Also available in tiny amounts is *1996 LA TERRAZZE ROSSO CONERO "SASSI NERI." The appellation is located along the Adriatic – in the Marche region, where I believe the Robert Mondavi family traces its roots. The grape is Montepulciano and this bottling represents the pick of the vintage. It's dark (of course!), structured stuff that seems to be capable of some aging.

     But just as you're thinking this winery is all about whallop, you taste the 1998 LA TERRAZE VIGNA TUTAROLI, a white blend of 50% Chardonnay, with the remainder Bombino Bianco and Pampanuto. Elegant and charming!

Tuscany's ba-ck. (But what to buy?)

     Tuscan wine fans are going to be facing a high-class problem in the coming year. There's such a variety of good stuff arriving, as soon as you say to yourself, "yes, that's a buy," you taste something equally yummy or better.

     Personally, I'm going to be concentrating on the non-traditional Vino da Tavolas (aka Super Tuscans). It's not that the top Chiantis and Brunellos aren't good. Many are excellent. But once again, the new VDTs I tasted tended to be fresher, fruitier and beefier. Plus, they don't cost much more. In fact – here's the really odd part – some are less expensive than the traditional stuff from the same winery.

     And get this: most of the VDTs mentioned below are rarer as well. So I'm thinking, if I can lay my hands on a few bottles of these tiny-production, new wave gems, why bother with the commoner stuff?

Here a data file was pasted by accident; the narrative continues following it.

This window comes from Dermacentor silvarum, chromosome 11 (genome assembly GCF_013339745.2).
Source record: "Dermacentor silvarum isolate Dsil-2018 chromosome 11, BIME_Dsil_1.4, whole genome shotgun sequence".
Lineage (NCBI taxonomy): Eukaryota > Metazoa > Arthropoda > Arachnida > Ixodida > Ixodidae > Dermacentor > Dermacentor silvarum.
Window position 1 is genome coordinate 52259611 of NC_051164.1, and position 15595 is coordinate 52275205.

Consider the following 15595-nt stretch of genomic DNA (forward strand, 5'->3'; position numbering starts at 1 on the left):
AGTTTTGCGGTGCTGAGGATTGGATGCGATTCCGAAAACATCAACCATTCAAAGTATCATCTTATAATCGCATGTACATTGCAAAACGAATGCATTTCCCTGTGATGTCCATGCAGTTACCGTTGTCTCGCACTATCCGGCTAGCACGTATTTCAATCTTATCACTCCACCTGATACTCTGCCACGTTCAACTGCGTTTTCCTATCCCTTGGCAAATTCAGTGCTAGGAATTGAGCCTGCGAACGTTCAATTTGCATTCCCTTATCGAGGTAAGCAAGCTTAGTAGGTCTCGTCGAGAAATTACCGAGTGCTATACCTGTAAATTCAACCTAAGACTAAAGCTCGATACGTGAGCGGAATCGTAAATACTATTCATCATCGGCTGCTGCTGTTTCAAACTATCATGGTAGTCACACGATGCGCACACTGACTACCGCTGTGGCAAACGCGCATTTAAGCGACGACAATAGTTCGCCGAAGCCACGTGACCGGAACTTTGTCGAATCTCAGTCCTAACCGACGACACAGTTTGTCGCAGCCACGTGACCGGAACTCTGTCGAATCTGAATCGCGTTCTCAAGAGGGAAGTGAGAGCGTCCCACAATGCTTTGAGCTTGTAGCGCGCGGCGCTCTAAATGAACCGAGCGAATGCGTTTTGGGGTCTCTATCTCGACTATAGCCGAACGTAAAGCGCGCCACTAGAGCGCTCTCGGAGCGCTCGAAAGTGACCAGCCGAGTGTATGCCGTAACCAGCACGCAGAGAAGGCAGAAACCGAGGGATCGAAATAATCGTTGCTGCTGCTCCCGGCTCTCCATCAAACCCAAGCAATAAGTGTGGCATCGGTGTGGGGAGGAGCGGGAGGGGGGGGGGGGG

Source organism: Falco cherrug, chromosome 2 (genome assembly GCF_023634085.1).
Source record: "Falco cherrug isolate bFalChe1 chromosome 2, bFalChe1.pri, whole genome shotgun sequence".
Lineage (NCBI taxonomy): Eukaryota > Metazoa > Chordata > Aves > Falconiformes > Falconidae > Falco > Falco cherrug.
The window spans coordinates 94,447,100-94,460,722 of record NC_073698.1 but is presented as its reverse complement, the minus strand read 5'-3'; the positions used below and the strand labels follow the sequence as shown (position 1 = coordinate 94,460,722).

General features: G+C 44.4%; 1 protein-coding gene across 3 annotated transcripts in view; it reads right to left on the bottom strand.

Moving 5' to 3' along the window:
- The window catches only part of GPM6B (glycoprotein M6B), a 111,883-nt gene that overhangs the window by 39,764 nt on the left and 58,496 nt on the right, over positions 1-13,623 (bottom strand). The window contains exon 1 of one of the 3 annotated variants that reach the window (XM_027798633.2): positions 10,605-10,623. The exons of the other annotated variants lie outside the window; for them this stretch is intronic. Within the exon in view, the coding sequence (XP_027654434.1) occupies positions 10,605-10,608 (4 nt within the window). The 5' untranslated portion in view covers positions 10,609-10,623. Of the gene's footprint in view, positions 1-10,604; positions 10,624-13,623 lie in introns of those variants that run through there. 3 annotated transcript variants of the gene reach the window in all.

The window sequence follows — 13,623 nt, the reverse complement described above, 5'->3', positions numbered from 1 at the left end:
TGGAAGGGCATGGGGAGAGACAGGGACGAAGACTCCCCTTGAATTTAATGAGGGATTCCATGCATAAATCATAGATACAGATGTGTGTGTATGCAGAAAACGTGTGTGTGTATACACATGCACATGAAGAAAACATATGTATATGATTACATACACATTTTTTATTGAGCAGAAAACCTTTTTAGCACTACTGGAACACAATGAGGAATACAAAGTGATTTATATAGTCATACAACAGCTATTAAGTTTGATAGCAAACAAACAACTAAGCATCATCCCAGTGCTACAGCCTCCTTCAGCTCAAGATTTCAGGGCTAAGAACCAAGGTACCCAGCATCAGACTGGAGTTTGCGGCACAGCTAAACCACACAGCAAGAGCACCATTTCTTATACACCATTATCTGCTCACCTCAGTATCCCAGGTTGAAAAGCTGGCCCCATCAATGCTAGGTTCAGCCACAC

Here's what I mean:

     PIAZZANO'S worthy top-of-the line 1996 and 1995 Chianti Riservas will be on the shelves for something like $18. But for only a few dollars more, you can have their gorgeous *1995 or *1996 VDT "PIAZZANO" (choose either year – both are outstanding). The latter is also 100% Sangiovese, but it's been aged in smaller barrels and tastes and lot juicier and less oxidized. Unless you like oxidation, this is a no-brainer!

     Or consider one of my favorite Tuscan producers, Caterina Dei. Her *1995 DEI VINO NOBILE DI MONTEPULCIANO" was showing a lot of beautiful fruit – much more than bottle I purchased locally late last year – and her *1994 RISERVA was very complex and satisfying. But her VDT, the *+1995 SANCTA CATERINA" knocked my socks off. What a bombshell!

     It's 30% Cab, 30% Syrah, 30% Sangiovese and 10% Petit Verdot – and full of dark Bordelaise nuances to complement the bright Tuscan cherry flavors. It's going to be painfully scarce, because only 1 hectare of the Dei estate is planted to non-Sangiovese varieties. But the price is just a few bucks more than the 1994 Riserva. Again, if I can get a few, they're going in my cellar.

    But the perhaps the best examples of fabulous VDTs come from the two tiny giants of Tuscany...

     1. LIVIO SASSETTI PERTIMALI. All their reds were swell. The lipsmacking sample I tasted of their 1997 ROSSO DI MONTALCINO is a bargain in today's market – and the **1994 BRUNELLO DI MONTALCINO was wonderfully full, deep and long. But then I tasted the **1996 VDT "VIGNA FILLI DI SETA" and fell in love. It seemed to me every bit as serious as the Brunello, with even more sweet fruit, plus a fantastic aroma of violets that stopped me in my tracks. The wine is 50% Cab and 50% Sangiovese Grosso, and again, only 200 cases will be available. But this wine is also about eight dollars cheaper than the more plentiful Brunello. So what would you do?

     2. CIACCI PICCOLOMINI D'ARAGONA. Like Luvio Sassetti's their **1994 BRUNELLO DI MONTALCINO "PIANROSSO" is also a super performance for the vintage. But for seventeen dollars less, you can get **1996 VDT "ATEO" and go to value heaven. With 75% Sangiovese, 15% Cabernet and 10% Merlot. this wine delivers a ton of flavor for about $25 a bottle. And I'm betting it can age well for 10 or more years.

     Other Tuscan wines that turned my head include: